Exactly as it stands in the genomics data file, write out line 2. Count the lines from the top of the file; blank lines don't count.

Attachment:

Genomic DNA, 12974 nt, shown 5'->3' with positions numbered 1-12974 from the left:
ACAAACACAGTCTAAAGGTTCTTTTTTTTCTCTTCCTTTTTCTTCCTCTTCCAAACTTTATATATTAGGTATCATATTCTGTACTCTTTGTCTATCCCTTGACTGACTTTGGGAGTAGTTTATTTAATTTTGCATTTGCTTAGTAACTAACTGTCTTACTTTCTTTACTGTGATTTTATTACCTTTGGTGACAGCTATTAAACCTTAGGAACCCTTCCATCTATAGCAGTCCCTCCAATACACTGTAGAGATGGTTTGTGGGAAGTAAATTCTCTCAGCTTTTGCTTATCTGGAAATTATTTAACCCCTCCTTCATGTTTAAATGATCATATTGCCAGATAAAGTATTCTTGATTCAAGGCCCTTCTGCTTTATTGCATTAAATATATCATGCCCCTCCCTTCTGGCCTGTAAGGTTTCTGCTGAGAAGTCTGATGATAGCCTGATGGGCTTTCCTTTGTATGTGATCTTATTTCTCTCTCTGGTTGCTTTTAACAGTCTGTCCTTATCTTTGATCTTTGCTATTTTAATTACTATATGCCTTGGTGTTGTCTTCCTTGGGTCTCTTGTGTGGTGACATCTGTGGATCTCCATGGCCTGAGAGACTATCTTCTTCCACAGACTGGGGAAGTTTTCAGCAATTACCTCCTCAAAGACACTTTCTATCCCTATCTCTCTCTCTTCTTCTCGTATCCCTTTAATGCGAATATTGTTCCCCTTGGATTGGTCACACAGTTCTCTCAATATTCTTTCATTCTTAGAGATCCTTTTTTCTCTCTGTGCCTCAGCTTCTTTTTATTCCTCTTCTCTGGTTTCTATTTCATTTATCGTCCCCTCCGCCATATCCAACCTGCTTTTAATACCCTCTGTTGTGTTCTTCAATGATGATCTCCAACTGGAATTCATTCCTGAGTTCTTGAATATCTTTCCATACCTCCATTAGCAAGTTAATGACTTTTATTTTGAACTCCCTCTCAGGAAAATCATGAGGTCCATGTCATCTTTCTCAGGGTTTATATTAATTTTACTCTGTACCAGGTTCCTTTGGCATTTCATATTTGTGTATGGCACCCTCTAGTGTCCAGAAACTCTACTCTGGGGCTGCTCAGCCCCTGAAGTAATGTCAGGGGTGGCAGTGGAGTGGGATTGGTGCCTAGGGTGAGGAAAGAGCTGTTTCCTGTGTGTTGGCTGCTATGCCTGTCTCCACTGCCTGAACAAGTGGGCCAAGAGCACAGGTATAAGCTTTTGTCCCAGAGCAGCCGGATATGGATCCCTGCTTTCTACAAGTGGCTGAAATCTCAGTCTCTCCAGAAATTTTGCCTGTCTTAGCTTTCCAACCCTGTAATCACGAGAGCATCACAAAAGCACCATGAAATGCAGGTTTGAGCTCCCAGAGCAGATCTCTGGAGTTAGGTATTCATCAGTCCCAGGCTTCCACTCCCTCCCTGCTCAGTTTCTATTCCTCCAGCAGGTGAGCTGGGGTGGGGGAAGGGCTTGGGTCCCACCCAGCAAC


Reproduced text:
ACAAACACAGTCTAAAGGTTCTTTTTTTTCTCTTCCTTTTTCTTCCTCTTCCAAACTTTATATATTAGGTATCATATTCTGTACTCTTTGTCTATCCCTTGACTGACTTTGGGAGTAGTTTATTTAATTTTGCATTTGCTTAGTAACTAACTGTCTTACTTTCTTTACTGTGATTTTATTACCTTTGGTGACAGCTATTAAACCTTAGGAACCCTTCCATCTATAGCAGTCCCTCCAATACACTGTAGAGATGGTTTGTGGGAAGTAAATTCTCTCAGCTTTTGCTTATCTGGAAATTATTTAACCCCTCCTTCATGTTTAAATGATCATATTGCCAGATAAAGTATTCTTGATTCAAGGCCCTTCTGCTTTATTGCATTAAATATATCATGCCCCTCCCTTCTGGCCTGTAAGGTTTCTGCTGAGAAGTCTGATGATAGCCTGATGGGCTTTCCTTTGTATGTGATCTTATTTCTCTCTCTGGTTGCTTTTAACAGTCTGTCCTTATCTTTGATCTTTGCTATTTTAATTACTATATGCCTTGGTGTTGTCTTCCTTGGGTCTCTTGTGTGGTGACATCTGTGGATCTCCATGGCCTGAGAGACTATCTTCTTCCACAGACTGGGGAAGTTTTCAGCAATTACCTCCTCAAAGACACTTTCTATCCCTATCTCTCTCTCTTCTTCTCGTATCCCTTTAATGCGAATATTGTTCCCCTTGGATTGGTCACACAGTTCTCTCAATATTCTTTCATTCTTAGAGATCCTTTTTTCTCTCTGTGCCTCAGCTTCTTTTTATTCCTCTTCTCTGGTTTCTATTTCATTTATCGTCCCCTCCGCCATATCCAACCTGCTTTTAATACCCTCTGTTGTGTTCTTCAATGATGATCTCCAACTGGAATTCATTCCTGAGTTCTTGAATATCTTTCCATACCTCCATTAGCAAGTTAATGACTTTTATTTTGAACTCCCTCTCAGGAAAATCATGAGGTCCATGTCATCTTTCTCAGGGTTTATATTAATTTTACTCTGTACCAGGTTCCTTTGGCATTTCATATTTGTGTATGGCACCCTCTAGTGTCCAGAAACTCTACTCTGGGGCTGCTCAGCCCCTGAAGTAATGTCAGGGGTGGCAGTGGAGTGGGATTGGTGCCTAGGGTGAGGAAAGAGCTGTTTCCTGTGTGTTGGCTGCTATGCCTGTCTCCACTGCCTGAACAAGTGGGCCAAGAGCACAGGTATAAGCTTTTGTCCCAGAGCAGCCGGATATGGATCCCTGCTTTCTACAAGTGGCTGAAATCTCAGTCTCTCCAGAAATTTTGCCTGTCTTAGCTTTCCAACCCTGTAATCACGAGAGCATCACAAAAGCACCATGAAATGCAGGTTTGAGCTCCCAGAGCAGATCTCTGGAGTTAGGTATTCATCAGTCCCAGGCTTCCACTCCCTCCCTGCTCAGTTTCTATTCCTCCAGCAGGTGAGCTGGGGTGGGGGAAGGGCTTGGGTCCCACCCAGCAAC